Hot days are set to in­crease

Central and North Rural Weekly - - CLIMATE CHANGE - GEORDI OFFORD Geordi.offord@ru­ral­

THE num­ber of 35-de­gree days have al­most dou­bled in the Rock­hamp­ton re­gion.

Those were the find­ings from a new re­port by The Aus­tralia In­sti­tute.

The re­port was cre­ated as a part of their heat­watch ini­tia­tive with pro­jec­tions from the CSIRO and the Bureau of Me­te­o­rol­ogy.

It stated if ac­tion wasn’t taken on the is­sue of cli­mate change soon, the re­gion would see about half of the sum­mer reach tem­per­a­tures above 35 de­grees by 2070.

The find­ings come off the back of gra­ziers be­com­ing more vo­cal on the topic of cli­mate change.

Ealier this month the Ru­ral Weekly spoke to Jody Brown, from La­trobe Sta­tion near Lon­greach, who said ris­ing tem­per­a­tures were im­pact­ing her busi­ness. In a short video shared on Face­book she said it was ob­vi­ous farm­ers were fac­ing longer dry pe­ri­ods due to cli­mate shifts.

Gra­zier Mick Alexan­der, from Bin­da­ree about 40km out­side of Rock­hamp­ton, agreed.

“Over the last few years we’ve had to cut back on our cat­tle num­bers be­cause of the ex­treme heat and be­cause it’s been very dry,” he said.

“We’re also plant­ing more trees in pad­docks to give the cat­tle more shade and are also con­sid­er­ing build­ing struc­tures.

“Any an­i­mals with black coats tend to not be able to get the heat out of their sys­tem as eas­ily so there’s an im­pact on the an­i­mals.”

He said higher tem­per­a­tures also meant live­stock con­sumed more wa­ter.

“Our wa­ter stor­age and pump­ing ca­pac­ity has to be greater to com­pen­sate for that,” he said.

“Hot­ter days mean higher evap­o­ra­tion rates which will mean we’re los­ing more wa­ter out of our stor­ages and troughs.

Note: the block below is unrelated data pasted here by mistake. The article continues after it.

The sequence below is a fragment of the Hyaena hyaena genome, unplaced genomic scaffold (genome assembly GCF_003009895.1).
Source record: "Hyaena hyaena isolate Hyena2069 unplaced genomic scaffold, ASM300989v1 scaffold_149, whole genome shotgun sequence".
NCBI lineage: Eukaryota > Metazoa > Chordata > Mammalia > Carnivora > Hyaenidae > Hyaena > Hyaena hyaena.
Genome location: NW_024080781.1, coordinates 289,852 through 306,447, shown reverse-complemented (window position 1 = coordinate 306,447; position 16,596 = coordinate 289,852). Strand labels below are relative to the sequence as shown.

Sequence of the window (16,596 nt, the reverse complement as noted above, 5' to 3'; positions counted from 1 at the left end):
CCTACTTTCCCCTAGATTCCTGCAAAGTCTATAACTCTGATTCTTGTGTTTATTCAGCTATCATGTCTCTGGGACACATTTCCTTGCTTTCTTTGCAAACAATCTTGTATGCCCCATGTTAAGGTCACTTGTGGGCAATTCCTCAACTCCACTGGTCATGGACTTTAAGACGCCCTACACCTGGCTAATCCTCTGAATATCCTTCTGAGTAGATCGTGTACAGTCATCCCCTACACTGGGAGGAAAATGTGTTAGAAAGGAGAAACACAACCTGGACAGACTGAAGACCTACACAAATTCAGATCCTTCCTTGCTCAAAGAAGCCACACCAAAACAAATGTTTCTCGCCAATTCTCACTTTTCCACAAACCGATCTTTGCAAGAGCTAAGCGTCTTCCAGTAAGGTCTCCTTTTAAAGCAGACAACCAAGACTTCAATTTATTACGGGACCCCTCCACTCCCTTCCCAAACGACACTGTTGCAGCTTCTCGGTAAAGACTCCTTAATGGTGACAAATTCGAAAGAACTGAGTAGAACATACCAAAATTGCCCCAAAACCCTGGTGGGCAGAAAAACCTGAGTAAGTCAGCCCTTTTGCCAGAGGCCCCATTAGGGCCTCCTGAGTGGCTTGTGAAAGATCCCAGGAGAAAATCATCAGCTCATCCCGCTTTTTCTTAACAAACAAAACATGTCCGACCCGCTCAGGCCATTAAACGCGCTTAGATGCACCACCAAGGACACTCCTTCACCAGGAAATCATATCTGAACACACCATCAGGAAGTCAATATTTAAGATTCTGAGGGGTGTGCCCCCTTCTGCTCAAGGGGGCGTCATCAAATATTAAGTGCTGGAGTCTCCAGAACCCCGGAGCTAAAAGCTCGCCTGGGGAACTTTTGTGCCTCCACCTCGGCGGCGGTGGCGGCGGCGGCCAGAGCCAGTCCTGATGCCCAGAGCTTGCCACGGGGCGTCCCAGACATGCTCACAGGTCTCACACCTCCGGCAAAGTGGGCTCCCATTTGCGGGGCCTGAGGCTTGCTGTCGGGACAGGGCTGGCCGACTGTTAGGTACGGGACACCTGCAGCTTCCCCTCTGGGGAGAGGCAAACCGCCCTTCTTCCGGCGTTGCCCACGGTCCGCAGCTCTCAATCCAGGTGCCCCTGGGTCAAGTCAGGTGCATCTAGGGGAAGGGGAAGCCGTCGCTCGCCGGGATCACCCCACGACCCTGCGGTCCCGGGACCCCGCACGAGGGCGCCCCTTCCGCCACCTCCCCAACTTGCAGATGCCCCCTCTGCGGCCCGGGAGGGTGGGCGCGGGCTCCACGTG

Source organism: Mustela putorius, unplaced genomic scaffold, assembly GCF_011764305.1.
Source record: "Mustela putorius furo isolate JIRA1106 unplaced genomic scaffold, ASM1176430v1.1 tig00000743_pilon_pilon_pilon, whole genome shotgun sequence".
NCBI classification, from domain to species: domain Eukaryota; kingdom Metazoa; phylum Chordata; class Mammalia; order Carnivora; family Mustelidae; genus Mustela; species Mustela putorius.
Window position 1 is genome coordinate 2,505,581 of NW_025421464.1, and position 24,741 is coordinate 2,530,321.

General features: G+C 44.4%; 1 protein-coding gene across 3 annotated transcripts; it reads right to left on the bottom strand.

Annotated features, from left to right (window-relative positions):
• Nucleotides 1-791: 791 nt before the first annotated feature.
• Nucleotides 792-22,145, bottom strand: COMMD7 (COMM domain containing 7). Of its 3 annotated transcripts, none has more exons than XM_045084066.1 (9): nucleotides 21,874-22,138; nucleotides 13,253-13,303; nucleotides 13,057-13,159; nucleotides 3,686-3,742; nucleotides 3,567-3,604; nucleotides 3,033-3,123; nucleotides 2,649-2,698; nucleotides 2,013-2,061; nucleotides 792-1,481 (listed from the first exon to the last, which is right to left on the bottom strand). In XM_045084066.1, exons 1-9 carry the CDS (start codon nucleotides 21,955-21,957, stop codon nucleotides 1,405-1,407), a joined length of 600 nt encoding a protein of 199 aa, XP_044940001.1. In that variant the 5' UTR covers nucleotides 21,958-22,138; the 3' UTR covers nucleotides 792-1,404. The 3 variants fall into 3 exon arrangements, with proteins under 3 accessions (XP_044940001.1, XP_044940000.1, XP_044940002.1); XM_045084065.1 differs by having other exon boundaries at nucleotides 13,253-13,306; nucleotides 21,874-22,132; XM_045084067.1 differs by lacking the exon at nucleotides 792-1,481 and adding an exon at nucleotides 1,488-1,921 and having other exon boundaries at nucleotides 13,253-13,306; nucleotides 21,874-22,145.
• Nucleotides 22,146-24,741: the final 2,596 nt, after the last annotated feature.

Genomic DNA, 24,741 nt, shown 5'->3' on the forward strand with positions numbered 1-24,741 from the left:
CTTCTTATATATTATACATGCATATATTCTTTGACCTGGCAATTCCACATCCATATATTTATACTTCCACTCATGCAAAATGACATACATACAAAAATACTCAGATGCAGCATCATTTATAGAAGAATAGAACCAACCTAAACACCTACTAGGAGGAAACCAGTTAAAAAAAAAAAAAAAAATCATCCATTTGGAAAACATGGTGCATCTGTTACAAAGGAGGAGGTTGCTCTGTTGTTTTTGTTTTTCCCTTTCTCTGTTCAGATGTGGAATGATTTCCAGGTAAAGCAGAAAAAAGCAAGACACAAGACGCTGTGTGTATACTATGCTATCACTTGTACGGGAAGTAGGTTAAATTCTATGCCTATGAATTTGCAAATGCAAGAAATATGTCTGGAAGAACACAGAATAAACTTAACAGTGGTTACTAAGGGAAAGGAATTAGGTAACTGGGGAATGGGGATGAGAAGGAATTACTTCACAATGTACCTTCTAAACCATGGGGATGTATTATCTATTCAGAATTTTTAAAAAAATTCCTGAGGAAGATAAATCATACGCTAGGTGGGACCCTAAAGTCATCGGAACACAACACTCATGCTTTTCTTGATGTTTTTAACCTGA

“I think in the fu­ture we’ll have to have a lot more strate­gies in place to be able to cope.

“That will prob­a­bly mean run­ning less num­bers.”

Mr Alexan­der said for change to hap­pen, the govern­ment needed to work closer with farm­ers, not min­ers.

“If we can put the car­bon back into the soil we can in­crease pro­duc­tiv­ity and help fix the prob­lem of poor soils,” he said.

“We’ll get it back into the

❝ If we can put the car­bon back into the soil we can in­crease pro­duc­tiv­ity...

land, our droughts won’t be as se­vere and we’ll hold more wa­ter in the ground for longer pe­ri­ods so we can grow more grass and be able to run more an­i­mals.”

The Aus­tralia In­sti­tute’s prin­ci­pal ad­vi­sor Mark Ogge said cli­mate change would have a dev­as­tat­ing im­pact on the re­gion.

“There will be an in­crease in heat-re­lated deaths, agri­cul­tural pro­duc­tiv­ity will be hit hard and peo­ple’s qual­ity of life will plum­met,” he said.

While the stats are alarm­ing, Mr Ogge said the in­crease of hot­ter weather wasn’t in­evitable.

“If emis­sions are re­duced, the in­crease in ex­treme heat days can be for the most part avoided,” he said.

— Mick Alexan­der

GET­TING HEATED: Gra­zier Mick Alexan­der, prin­ci­pal ad­vi­sor at The Aus­tralia In­sti­tute Mark Ogge and Dr El­iz­a­beth Hanna dis­cuss how cli­mate change is im­pact­ing tem­per­a­tures. PHOTO: GEORDI OFFORD

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